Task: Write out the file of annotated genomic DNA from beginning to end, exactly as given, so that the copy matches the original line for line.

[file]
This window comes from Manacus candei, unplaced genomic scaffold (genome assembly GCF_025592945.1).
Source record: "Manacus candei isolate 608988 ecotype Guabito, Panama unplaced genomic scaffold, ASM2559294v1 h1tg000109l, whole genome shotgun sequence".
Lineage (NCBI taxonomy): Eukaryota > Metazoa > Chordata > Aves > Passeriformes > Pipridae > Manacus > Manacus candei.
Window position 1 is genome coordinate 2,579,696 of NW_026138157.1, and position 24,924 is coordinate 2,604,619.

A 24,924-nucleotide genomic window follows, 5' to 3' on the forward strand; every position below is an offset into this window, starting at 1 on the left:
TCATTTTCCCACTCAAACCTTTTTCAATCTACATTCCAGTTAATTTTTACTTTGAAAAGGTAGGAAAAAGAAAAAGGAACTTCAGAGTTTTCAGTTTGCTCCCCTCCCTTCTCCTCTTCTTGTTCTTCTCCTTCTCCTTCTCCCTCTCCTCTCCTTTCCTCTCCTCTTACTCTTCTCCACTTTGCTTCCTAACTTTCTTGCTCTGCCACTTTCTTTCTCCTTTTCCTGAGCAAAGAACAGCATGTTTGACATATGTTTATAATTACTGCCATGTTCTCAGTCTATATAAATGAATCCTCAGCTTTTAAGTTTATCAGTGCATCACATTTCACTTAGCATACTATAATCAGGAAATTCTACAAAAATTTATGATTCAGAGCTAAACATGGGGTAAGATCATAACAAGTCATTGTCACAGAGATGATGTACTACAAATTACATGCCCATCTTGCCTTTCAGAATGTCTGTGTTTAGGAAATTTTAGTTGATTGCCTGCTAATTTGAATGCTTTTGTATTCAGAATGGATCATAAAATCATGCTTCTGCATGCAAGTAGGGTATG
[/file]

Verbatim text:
This window comes from Manacus candei, unplaced genomic scaffold (genome assembly GCF_025592945.1).
Source record: "Manacus candei isolate 608988 ecotype Guabito, Panama unplaced genomic scaffold, ASM2559294v1 h1tg000109l, whole genome shotgun sequence".
Lineage (NCBI taxonomy): Eukaryota > Metazoa > Chordata > Aves > Passeriformes > Pipridae > Manacus > Manacus candei.
Window position 1 is genome coordinate 2,579,696 of NW_026138157.1, and position 24,924 is coordinate 2,604,619.

A 24,924-nucleotide genomic window follows, 5' to 3' on the forward strand; every position below is an offset into this window, starting at 1 on the left:
TCATTTTCCCACTCAAACCTTTTTCAATCTACATTCCAGTTAATTTTTACTTTGAAAAGGTAGGAAAAAGAAAAAGGAACTTCAGAGTTTTCAGTTTGCTCCCCTCCCTTCTCCTCTTCTTGTTCTTCTCCTTCTCCTTCTCCCTCTCCTCTCCTTTCCTCTCCTCTTACTCTTCTCCACTTTGCTTCCTAACTTTCTTGCTCTGCCACTTTCTTTCTCCTTTTCCTGAGCAAAGAACAGCATGTTTGACATATGTTTATAATTACTGCCATGTTCTCAGTCTATATAAATGAATCCTCAGCTTTTAAGTTTATCAGTGCATCACATTTCACTTAGCATACTATAATCAGGAAATTCTACAAAAATTTATGATTCAGAGCTAAACATGGGGTAAGATCATAACAAGTCATTGTCACAGAGATGATGTACTACAAATTACATGCCCATCTTGCCTTTCAGAATGTCTGTGTTTAGGAAATTTTAGTTGATTGCCTGCTAATTTGAATGCTTTTGTATTCAGAATGGATCATAAAATCATGCTTCTGCATGCAAGTAGGGTATG